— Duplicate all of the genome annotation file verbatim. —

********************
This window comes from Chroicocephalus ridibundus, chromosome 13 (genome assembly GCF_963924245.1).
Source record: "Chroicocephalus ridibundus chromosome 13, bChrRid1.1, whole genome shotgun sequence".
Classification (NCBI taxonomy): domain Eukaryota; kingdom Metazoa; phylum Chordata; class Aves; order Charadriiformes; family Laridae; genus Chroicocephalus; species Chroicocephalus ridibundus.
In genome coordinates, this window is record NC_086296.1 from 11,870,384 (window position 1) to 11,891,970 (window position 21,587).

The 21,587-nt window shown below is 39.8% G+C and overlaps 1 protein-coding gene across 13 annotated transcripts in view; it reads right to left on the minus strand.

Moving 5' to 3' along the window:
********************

This window comes from Chroicocephalus ridibundus, chromosome 13 (genome assembly GCF_963924245.1).
Source record: "Chroicocephalus ridibundus chromosome 13, bChrRid1.1, whole genome shotgun sequence".
Classification (NCBI taxonomy): domain Eukaryota; kingdom Metazoa; phylum Chordata; class Aves; order Charadriiformes; family Laridae; genus Chroicocephalus; species Chroicocephalus ridibundus.
In genome coordinates, this window is record NC_086296.1 from 11,870,384 (window position 1) to 11,891,970 (window position 21,587).

The 21,587-nt window shown below is 39.8% G+C and overlaps 1 protein-coding gene across 13 annotated transcripts in view; it reads right to left on the minus strand.

Moving 5' to 3' along the window: